Install Laminate Flooring part1

Friday, October 23, 2009

Installing laminate flooring is a simple, straightforward process. Laminate floors are sometimes called ‘floating floors’ because they are not directly fastened (glued or nailed) to the sub-floor. Installing laminate flooring is easy for some people and hard for others. If you consider yourself a handy person, someone who can do simple carpentry, it shouldn’t be a problem.

 Install Laminate Flooring Laminate flooring is easier to install then hardwood flooring and offers a similar appearance. The “planks” are made from medium-density fiberboard (MDF) sandwiched between plastic laminate. The top laminate looks like random-grain wood, but its plastic composition makes it scratch- and stain-resistant. They come with a click together tongue and grove or a glue together style. I recommend the click together style as it is easier to install, less messy and has no draw backs. Installing laminate flooring is a relatively easy way to add a beautiful, durable floor to your home or office.

NOTE: I do not recommend using laminate flooring in damp or potentially damp or wet places, like kitchens, bathrooms or basements (though in some basements it might be ok). This is because laminate flooring is very susceptible to moisture damage, though some might be specially treated for these locations. If the sub-floor is bare concrete and you suspect that it is or might become moist I recommend you use a different kind of flooring. You can test for humidity by taping a 24” square section of clear plastic to the concrete slab, forming an airtight seal. If condensation or discoloration appears on plastic after 24-48 hours, the moisture content is likely too high for most wood products.

You can make your house a home, stick to a budget and get a warm wood look.

Below are the essential things you’ll need to know during your laminate installation.

1. Planning and Preparation
You should make sure that you have someone to help you when you are installing laminate flooring. Though you may be able to do it yourself it is always easier with a second set of hands and more fun too.
a. Preparation is key, and its devastating to run out of material mid-job. Take the few extra minutes to prep and lay out properly, and it will save you a tremendous amount of time. Be careful not to forget to measure the closet spaces as well. It is also generally good practice to buy a 10-20 percent overage on your materials. This is done to insure that there is plenty of material in case you make a mishap, or some gets damaged. It is also a good idea to keep several pieces after the job is completed, in case anything should happen down the road and you are required to repair the floor.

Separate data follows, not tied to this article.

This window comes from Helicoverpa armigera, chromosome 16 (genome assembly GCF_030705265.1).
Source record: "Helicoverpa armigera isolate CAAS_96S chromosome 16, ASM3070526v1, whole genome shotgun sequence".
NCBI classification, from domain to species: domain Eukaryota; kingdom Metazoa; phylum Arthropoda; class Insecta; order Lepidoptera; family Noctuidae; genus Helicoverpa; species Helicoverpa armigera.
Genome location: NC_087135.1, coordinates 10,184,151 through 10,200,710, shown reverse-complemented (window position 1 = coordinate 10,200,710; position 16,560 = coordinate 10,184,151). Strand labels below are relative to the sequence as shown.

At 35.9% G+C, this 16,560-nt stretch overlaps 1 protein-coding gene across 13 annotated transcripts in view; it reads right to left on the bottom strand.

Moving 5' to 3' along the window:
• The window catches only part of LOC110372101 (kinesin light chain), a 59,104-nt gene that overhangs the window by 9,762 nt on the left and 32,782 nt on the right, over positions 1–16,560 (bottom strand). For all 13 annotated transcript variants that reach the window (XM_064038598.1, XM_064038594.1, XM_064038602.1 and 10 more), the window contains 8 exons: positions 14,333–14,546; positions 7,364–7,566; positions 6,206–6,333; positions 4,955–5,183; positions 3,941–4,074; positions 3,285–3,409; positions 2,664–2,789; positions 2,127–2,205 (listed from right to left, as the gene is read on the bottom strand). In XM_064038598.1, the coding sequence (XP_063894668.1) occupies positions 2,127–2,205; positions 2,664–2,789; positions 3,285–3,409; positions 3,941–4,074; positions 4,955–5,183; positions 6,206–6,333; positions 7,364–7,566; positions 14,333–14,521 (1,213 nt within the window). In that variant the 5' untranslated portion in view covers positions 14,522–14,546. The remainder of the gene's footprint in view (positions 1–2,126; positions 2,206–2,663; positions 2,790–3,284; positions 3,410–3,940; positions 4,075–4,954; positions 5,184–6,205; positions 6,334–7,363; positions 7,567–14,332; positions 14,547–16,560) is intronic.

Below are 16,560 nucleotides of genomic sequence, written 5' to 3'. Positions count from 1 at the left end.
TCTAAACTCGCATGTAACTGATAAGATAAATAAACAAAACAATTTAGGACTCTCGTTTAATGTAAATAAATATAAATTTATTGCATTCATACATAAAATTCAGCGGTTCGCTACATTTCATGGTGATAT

b. Laminate flooring must acclimatize to your home. You do this by placing the boxes in the room where you are going to install the flooring for a minimum period of 48 hours before using it.

Note: This is the number one mistake made by most people including contractors.

 Install Laminate Flooring c. Plan the installation so the width of the last row will be at least 2 inches. You may need to cut the first row to width to achieve this. Also check that the wall where you begin is parallel to the wall where you will end and the room is relatively square. If the wall is not straight chalk a straight line at the edge of the first board to keep it straight.
d. Take off baseboards and moldings all around the room and remove any doors in the room.
e. Fasten down any loose or squeaking sub-floor with nails or screws and use leveling compound if you have to, to get rid of any dips in the floor.
f. If you have taken up carpet, make sure you remove any nails or tacks or the tack strip that might be left.
g. Then make sure the sub-floor is absolutely clean, even a small pebble can interfere with your flooring.

next time laying the floor.

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